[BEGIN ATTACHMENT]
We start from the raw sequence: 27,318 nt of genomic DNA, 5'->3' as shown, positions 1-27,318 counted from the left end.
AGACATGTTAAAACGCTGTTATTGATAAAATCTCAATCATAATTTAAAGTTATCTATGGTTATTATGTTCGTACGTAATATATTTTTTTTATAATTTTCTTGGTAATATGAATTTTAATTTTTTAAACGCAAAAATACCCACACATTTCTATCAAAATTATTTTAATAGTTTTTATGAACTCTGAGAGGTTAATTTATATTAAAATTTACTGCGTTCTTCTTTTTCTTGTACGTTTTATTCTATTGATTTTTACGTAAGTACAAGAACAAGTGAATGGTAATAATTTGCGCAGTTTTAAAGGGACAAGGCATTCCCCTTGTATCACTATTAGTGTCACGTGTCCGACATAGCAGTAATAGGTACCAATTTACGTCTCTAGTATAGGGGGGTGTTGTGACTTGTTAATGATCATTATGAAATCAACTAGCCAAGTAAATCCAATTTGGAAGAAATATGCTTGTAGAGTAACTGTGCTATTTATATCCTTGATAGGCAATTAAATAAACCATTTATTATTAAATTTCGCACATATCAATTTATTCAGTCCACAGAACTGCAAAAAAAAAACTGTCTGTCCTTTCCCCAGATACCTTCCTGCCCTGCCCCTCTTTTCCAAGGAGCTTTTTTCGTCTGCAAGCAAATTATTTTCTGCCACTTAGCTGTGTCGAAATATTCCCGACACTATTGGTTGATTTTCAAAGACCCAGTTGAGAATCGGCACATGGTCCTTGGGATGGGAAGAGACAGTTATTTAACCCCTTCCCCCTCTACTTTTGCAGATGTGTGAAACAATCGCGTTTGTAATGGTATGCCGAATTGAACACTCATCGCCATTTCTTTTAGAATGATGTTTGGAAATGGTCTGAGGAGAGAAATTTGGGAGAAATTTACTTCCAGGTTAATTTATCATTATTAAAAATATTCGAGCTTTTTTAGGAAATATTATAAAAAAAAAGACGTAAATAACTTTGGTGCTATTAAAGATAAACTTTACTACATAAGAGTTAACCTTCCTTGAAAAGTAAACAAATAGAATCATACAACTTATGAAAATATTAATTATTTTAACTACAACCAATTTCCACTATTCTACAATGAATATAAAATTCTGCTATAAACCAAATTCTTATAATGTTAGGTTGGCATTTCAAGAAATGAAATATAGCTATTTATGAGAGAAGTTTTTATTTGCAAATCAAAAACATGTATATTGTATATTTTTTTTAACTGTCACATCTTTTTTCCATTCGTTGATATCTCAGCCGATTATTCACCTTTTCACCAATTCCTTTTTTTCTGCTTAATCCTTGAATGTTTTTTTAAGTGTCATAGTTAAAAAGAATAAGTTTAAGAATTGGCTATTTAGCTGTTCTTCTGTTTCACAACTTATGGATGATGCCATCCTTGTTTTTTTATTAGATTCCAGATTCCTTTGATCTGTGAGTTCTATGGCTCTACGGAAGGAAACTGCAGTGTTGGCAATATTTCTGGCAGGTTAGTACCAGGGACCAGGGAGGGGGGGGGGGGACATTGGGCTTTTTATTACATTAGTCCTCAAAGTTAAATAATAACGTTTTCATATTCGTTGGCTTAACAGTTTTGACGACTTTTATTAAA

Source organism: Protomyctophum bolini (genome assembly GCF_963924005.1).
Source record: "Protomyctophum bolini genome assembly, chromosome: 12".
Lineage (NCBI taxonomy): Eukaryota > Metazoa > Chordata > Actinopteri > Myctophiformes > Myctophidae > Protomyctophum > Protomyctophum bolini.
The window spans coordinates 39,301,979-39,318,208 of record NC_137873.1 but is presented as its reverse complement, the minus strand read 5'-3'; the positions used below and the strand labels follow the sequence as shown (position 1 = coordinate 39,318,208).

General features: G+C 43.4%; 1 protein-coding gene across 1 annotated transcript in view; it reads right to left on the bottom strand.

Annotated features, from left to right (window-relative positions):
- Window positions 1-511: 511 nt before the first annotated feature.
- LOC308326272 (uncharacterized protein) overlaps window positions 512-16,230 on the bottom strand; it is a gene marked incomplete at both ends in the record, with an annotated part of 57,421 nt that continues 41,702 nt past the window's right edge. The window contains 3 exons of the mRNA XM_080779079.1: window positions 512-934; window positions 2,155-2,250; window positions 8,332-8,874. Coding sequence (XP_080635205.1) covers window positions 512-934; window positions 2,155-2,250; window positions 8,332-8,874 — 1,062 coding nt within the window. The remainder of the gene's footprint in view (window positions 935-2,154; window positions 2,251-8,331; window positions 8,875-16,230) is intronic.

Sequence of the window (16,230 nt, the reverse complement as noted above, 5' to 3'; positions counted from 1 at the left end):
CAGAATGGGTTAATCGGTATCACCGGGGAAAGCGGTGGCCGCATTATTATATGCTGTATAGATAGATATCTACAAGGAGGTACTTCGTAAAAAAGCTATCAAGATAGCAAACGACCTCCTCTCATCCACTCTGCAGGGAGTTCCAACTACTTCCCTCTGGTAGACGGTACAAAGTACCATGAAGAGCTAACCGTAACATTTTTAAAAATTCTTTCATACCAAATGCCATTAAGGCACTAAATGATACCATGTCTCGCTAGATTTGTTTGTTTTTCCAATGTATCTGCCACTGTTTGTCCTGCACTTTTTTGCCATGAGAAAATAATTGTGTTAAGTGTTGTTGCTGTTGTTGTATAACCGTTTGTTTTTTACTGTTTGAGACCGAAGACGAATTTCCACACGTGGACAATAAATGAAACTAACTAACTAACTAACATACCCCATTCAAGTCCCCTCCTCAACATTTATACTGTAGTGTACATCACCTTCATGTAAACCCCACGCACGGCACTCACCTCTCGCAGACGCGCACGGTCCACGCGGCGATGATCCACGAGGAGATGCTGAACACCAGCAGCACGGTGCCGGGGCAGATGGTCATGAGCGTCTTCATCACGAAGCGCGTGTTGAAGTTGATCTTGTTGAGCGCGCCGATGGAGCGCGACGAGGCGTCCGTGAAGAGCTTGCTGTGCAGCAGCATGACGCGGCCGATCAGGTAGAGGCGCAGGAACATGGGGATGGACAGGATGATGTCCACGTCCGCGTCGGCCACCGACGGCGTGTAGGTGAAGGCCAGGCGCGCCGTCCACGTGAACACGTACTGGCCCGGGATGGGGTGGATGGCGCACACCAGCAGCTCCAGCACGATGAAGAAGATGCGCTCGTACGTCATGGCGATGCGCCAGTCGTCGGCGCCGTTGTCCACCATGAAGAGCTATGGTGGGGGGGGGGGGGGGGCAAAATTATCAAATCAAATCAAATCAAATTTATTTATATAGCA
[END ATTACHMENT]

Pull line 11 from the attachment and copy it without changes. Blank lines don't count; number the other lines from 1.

Sequence of the window (16,230 nt, the reverse complement as noted above, 5' to 3'; positions counted from 1 at the left end):